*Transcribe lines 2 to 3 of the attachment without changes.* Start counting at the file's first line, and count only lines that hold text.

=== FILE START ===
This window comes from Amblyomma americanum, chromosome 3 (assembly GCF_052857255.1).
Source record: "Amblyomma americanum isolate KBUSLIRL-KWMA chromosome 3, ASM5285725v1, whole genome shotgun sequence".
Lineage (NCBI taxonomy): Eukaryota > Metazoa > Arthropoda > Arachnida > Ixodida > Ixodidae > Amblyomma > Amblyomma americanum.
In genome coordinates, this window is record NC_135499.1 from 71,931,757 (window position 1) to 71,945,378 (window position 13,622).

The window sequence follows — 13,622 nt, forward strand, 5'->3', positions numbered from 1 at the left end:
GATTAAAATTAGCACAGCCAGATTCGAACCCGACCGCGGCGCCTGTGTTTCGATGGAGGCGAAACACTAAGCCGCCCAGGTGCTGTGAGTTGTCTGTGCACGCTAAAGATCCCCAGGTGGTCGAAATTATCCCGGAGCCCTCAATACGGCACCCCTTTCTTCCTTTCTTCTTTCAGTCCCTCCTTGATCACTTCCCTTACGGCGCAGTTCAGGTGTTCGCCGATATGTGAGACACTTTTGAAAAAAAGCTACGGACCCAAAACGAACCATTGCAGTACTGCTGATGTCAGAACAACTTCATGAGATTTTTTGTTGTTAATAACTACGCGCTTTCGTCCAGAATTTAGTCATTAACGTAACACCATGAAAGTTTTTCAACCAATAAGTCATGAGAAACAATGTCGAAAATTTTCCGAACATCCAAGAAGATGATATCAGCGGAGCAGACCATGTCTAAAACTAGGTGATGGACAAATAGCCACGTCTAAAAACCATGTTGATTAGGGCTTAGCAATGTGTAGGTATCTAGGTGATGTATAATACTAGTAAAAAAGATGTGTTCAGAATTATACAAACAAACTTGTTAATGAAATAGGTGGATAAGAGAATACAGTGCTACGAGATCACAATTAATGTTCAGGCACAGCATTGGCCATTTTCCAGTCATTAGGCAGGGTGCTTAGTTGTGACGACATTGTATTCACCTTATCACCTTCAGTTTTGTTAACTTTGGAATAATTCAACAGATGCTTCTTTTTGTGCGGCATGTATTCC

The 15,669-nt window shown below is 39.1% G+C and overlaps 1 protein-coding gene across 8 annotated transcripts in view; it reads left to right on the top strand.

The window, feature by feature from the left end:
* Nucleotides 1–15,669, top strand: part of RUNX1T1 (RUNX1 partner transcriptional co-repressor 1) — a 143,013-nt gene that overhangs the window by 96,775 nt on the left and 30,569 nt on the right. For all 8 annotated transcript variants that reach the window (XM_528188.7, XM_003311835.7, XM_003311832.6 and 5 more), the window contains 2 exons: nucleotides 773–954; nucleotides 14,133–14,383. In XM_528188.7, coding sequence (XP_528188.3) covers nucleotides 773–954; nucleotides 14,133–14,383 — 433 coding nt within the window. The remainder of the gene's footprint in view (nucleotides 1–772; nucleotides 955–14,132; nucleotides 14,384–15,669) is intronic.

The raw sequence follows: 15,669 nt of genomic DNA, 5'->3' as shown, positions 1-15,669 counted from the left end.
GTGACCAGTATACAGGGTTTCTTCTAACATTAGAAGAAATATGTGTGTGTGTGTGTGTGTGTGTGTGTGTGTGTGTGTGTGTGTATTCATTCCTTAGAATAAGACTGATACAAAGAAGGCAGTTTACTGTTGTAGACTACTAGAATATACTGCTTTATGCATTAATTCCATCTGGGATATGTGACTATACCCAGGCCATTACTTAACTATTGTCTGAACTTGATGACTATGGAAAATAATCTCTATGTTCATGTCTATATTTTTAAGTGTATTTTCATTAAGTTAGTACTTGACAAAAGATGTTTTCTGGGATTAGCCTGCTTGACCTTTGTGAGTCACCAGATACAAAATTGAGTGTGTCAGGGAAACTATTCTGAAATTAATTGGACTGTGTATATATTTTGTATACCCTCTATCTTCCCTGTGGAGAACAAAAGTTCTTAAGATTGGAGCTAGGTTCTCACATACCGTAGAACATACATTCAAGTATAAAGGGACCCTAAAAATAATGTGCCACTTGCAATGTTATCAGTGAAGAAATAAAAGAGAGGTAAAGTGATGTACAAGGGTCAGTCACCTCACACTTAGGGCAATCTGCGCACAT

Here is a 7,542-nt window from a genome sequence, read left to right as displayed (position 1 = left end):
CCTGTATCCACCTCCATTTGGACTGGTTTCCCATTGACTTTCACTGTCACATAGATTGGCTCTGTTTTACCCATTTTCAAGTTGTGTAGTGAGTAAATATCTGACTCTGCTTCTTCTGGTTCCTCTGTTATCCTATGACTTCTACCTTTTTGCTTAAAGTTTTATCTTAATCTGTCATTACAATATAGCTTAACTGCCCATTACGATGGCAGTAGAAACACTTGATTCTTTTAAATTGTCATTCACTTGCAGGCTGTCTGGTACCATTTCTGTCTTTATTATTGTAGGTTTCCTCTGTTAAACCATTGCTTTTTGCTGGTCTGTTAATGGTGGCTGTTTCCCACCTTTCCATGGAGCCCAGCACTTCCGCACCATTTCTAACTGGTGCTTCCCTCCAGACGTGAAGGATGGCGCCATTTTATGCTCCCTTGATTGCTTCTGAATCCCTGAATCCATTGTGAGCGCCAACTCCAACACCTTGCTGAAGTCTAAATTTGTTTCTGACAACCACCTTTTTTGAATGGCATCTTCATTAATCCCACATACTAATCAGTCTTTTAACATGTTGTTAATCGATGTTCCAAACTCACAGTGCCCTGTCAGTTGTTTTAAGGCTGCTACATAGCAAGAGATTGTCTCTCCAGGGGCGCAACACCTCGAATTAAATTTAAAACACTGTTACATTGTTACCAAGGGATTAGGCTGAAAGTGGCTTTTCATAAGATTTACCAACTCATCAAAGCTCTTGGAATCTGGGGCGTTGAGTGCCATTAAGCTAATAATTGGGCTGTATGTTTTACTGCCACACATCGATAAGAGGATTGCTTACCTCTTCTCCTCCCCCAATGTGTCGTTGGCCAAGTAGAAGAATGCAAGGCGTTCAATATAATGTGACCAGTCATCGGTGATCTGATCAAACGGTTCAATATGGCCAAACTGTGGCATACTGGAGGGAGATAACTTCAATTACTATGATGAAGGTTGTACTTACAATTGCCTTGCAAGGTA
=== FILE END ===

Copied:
Source record: "Amblyomma americanum isolate KBUSLIRL-KWMA chromosome 3, ASM5285725v1, whole genome shotgun sequence".
Lineage (NCBI taxonomy): Eukaryota > Metazoa > Arthropoda > Arachnida > Ixodida > Ixodidae > Amblyomma > Amblyomma americanum.